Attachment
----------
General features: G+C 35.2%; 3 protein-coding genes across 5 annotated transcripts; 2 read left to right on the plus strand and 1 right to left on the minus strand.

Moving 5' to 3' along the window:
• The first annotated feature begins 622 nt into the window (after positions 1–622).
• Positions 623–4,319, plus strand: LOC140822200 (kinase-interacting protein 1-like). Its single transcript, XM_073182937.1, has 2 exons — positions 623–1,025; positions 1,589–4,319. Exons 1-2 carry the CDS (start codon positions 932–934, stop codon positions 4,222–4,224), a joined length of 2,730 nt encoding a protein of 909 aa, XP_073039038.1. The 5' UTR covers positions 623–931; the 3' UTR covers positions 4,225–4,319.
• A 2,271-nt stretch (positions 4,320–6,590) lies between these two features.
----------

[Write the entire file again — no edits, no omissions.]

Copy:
General features: G+C 35.2%; 3 protein-coding genes across 5 annotated transcripts; 2 read left to right on the plus strand and 1 right to left on the minus strand.

Moving 5' to 3' along the window:
• The first annotated feature begins 622 nt into the window (after positions 1–622).
• Positions 623–4,319, plus strand: LOC140822200 (kinase-interacting protein 1-like). Its single transcript, XM_073182937.1, has 2 exons — positions 623–1,025; positions 1,589–4,319. Exons 1-2 carry the CDS (start codon positions 932–934, stop codon positions 4,222–4,224), a joined length of 2,730 nt encoding a protein of 909 aa, XP_073039038.1. The 5' UTR covers positions 623–931; the 3' UTR covers positions 4,225–4,319.
• A 2,271-nt stretch (positions 4,320–6,590) lies between these two features.